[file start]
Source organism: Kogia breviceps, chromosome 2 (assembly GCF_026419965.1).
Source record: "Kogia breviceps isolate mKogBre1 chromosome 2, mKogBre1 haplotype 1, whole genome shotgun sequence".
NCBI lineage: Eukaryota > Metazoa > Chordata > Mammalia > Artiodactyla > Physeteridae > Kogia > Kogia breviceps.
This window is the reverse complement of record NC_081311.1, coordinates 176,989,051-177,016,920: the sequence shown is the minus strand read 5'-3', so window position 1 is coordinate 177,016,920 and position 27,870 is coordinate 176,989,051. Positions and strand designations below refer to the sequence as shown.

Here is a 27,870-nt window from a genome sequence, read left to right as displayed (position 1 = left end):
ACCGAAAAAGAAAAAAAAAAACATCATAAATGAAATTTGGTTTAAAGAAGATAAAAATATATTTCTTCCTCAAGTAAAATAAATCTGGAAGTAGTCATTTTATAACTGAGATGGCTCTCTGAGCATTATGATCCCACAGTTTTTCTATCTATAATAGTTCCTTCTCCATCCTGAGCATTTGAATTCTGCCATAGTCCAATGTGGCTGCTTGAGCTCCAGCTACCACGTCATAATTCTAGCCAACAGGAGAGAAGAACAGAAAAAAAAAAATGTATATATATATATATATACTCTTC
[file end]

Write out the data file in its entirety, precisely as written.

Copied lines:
Source organism: Kogia breviceps, chromosome 2 (assembly GCF_026419965.1).
Source record: "Kogia breviceps isolate mKogBre1 chromosome 2, mKogBre1 haplotype 1, whole genome shotgun sequence".
NCBI lineage: Eukaryota > Metazoa > Chordata > Mammalia > Artiodactyla > Physeteridae > Kogia > Kogia breviceps.
This window is the reverse complement of record NC_081311.1, coordinates 176,989,051-177,016,920: the sequence shown is the minus strand read 5'-3', so window position 1 is coordinate 177,016,920 and position 27,870 is coordinate 176,989,051. Positions and strand designations below refer to the sequence as shown.

Here is a 27,870-nt window from a genome sequence, read left to right as displayed (position 1 = left end):
ACCGAAAAAGAAAAAAAAAAACATCATAAATGAAATTTGGTTTAAAGAAGATAAAAATATATTTCTTCCTCAAGTAAAATAAATCTGGAAGTAGTCATTTTATAACTGAGATGGCTCTCTGAGCATTATGATCCCACAGTTTTTCTATCTATAATAGTTCCTTCTCCATCCTGAGCATTTGAATTCTGCCATAGTCCAATGTGGCTGCTTGAGCTCCAGCTACCACGTCATAATTCTAGCCAACAGGAGAGAAGAACAGAAAAAAAAAAATGTATATATATATATATATACTCTTC